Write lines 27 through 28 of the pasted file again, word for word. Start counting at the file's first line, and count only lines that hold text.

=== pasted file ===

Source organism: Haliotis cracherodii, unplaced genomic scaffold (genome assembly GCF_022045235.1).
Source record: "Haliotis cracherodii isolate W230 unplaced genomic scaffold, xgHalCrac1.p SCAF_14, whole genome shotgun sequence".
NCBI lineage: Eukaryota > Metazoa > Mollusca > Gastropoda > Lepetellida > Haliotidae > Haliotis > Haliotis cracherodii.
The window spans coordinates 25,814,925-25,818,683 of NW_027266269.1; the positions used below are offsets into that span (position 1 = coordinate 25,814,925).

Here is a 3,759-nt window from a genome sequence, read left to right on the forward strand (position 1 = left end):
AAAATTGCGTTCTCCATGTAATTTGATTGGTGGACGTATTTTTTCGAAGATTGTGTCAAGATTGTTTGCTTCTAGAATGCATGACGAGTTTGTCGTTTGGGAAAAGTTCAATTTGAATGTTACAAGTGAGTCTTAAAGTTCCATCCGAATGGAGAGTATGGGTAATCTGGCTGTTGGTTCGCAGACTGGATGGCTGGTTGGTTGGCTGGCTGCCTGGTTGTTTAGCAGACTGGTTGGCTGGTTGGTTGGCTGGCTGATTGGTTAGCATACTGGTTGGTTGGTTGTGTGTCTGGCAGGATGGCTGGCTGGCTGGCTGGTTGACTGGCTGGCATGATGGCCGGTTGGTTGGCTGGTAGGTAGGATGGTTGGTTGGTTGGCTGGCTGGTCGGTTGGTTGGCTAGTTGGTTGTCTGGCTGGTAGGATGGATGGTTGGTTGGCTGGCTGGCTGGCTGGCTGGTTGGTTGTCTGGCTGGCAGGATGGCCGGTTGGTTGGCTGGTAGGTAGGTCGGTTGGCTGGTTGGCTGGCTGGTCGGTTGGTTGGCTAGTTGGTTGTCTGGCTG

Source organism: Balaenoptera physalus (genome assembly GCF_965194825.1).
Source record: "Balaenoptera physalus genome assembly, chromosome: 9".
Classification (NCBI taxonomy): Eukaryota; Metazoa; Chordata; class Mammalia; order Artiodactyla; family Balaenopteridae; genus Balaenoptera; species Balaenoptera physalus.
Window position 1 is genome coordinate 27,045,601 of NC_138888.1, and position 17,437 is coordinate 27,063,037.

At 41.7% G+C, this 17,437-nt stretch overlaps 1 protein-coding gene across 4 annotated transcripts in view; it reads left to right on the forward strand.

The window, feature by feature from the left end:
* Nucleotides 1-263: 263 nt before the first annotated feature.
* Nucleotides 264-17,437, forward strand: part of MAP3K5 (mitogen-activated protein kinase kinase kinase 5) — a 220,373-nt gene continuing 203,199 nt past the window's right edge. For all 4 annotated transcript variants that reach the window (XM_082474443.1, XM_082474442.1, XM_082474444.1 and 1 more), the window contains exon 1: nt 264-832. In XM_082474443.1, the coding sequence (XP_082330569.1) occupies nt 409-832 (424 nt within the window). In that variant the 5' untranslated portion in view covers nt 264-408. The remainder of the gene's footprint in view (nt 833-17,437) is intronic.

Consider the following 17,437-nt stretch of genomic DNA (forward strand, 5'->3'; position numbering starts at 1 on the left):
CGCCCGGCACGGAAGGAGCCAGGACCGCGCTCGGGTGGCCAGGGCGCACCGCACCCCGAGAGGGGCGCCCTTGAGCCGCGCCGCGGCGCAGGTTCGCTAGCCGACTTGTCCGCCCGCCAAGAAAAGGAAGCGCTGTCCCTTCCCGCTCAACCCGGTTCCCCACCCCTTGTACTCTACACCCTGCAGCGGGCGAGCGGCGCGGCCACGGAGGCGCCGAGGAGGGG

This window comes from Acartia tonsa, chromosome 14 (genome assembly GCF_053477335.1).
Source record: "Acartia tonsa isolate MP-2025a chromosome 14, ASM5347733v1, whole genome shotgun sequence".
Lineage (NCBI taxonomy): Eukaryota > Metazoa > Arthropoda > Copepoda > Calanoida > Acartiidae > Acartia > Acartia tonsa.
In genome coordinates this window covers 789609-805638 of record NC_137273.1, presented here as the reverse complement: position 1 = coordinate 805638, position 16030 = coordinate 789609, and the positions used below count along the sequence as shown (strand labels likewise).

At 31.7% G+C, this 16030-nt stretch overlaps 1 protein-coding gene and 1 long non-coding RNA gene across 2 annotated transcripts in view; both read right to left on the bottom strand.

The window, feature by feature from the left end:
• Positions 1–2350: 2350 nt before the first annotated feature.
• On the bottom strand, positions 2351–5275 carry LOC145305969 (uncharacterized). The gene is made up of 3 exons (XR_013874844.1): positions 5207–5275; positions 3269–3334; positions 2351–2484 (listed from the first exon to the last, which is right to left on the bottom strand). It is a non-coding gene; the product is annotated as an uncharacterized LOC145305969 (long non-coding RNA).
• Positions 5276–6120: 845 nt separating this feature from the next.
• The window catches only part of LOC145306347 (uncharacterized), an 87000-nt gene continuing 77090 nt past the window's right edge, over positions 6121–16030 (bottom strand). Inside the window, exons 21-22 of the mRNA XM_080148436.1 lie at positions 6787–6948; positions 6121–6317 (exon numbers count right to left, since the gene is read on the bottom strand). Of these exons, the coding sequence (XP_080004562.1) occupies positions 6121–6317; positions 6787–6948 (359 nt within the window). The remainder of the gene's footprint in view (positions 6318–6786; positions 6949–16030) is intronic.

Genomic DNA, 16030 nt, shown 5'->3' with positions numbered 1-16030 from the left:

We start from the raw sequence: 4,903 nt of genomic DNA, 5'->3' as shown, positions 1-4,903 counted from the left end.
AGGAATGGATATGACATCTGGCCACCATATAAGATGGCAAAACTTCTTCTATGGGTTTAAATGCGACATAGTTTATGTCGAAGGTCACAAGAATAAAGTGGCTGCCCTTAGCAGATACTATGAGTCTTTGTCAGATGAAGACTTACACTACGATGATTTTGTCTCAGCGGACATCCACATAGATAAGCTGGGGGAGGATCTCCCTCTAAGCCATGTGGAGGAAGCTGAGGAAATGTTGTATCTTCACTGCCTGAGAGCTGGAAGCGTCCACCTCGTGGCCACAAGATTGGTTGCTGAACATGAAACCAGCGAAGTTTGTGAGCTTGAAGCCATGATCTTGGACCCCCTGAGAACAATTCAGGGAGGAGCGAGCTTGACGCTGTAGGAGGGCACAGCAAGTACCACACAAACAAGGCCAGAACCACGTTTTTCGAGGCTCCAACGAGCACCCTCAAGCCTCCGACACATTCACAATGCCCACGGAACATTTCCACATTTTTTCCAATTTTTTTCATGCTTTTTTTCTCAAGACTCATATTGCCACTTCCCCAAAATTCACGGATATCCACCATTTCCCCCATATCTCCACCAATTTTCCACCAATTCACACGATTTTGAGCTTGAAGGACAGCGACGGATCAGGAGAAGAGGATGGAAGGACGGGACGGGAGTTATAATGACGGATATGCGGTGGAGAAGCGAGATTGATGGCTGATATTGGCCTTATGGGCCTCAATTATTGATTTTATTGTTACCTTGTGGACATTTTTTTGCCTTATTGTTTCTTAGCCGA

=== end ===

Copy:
Genomic DNA, 16030 nt, shown 5'->3' with positions numbered 1-16030 from the left:

We start from the raw sequence: 4,903 nt of genomic DNA, 5'->3' as shown, positions 1-4,903 counted from the left end.